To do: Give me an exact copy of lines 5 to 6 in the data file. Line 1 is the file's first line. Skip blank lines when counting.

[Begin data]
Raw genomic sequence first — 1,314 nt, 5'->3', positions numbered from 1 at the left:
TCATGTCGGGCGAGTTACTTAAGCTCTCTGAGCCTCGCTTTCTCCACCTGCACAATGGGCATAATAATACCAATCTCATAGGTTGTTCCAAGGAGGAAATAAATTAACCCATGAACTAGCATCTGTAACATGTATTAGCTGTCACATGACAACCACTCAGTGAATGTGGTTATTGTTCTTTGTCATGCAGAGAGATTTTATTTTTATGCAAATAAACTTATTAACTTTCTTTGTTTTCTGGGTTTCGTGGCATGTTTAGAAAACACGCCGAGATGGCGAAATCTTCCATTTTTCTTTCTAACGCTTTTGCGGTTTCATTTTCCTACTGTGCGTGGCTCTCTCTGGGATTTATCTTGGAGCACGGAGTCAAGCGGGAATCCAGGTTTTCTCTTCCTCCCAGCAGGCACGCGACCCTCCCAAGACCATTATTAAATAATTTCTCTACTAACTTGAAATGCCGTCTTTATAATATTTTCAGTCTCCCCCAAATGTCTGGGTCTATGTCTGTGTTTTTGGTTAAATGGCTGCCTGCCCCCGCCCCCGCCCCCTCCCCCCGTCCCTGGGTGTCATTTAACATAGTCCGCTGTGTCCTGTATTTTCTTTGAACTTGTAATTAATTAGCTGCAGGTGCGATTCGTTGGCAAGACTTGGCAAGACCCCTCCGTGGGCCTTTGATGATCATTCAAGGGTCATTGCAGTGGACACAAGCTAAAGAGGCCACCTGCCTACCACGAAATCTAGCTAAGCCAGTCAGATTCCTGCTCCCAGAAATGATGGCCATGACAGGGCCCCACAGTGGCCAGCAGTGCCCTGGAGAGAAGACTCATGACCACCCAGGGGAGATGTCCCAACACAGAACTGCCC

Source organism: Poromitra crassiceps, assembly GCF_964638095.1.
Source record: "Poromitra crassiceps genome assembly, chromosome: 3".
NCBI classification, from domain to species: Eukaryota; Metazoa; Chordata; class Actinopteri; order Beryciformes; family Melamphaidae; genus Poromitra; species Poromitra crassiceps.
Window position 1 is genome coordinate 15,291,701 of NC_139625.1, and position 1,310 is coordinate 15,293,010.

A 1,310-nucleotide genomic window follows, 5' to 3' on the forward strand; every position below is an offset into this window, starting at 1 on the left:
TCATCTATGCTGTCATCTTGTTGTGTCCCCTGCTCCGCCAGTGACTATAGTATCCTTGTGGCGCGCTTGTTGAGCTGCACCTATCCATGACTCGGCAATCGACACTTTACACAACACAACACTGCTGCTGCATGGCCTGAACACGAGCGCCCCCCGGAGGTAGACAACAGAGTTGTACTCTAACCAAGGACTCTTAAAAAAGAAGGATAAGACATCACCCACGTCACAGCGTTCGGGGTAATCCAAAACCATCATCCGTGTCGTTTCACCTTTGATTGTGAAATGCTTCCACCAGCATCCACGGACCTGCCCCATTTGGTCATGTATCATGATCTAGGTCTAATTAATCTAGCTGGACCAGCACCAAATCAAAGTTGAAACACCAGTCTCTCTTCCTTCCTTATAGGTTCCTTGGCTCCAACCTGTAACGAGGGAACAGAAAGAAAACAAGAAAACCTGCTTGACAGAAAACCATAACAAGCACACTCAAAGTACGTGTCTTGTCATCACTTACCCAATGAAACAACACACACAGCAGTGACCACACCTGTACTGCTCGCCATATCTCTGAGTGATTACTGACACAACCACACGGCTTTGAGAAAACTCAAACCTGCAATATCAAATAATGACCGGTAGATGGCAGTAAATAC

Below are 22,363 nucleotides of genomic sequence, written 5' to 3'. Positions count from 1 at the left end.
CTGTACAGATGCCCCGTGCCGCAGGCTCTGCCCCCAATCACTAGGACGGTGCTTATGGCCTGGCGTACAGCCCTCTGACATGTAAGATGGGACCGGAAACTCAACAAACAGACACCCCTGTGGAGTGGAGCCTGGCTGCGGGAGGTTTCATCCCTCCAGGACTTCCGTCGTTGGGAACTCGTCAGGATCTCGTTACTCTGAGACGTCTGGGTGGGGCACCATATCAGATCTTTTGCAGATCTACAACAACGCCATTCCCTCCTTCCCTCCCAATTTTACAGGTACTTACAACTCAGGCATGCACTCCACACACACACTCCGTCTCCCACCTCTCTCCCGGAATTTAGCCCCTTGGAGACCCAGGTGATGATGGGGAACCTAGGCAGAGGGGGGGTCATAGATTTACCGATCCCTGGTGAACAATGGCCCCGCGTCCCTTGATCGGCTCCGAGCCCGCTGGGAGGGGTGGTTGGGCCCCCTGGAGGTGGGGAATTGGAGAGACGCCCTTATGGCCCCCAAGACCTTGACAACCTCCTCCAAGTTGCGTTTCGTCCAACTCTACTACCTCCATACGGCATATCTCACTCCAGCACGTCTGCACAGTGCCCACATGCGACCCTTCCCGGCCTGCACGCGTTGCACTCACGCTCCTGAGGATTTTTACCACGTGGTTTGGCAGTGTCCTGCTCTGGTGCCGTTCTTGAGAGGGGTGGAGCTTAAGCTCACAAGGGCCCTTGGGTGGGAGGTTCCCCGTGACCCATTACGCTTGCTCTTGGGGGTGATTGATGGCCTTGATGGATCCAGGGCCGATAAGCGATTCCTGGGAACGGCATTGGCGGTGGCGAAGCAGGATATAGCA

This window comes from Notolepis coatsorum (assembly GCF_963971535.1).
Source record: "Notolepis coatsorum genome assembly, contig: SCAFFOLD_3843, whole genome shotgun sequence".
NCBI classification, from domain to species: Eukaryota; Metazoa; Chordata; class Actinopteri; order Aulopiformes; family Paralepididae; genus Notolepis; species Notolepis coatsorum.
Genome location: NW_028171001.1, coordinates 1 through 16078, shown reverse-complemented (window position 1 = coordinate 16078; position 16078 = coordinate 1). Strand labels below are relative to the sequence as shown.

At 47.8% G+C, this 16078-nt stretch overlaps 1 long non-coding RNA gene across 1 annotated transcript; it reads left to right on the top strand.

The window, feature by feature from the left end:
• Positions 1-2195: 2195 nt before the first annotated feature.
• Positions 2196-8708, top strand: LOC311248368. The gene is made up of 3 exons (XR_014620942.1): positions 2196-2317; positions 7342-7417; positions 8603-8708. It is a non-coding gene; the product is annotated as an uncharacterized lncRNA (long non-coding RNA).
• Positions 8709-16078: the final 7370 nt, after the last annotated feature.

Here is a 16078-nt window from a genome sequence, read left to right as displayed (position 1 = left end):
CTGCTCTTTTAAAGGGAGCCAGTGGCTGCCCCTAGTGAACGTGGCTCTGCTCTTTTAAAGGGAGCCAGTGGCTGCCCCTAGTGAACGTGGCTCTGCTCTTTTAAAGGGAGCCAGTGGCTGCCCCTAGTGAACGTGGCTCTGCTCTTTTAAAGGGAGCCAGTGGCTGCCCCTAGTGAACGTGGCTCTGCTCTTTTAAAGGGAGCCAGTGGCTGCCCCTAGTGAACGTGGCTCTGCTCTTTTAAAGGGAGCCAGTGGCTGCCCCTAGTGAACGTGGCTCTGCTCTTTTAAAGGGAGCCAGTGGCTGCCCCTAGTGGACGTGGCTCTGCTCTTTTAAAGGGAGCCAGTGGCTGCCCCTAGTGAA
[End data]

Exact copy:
NCBI classification, from domain to species: Eukaryota; Metazoa; Chordata; class Actinopteri; order Beryciformes; family Melamphaidae; genus Poromitra; species Poromitra crassiceps.
Window position 1 is genome coordinate 15,291,701 of NC_139625.1, and position 1,310 is coordinate 15,293,010.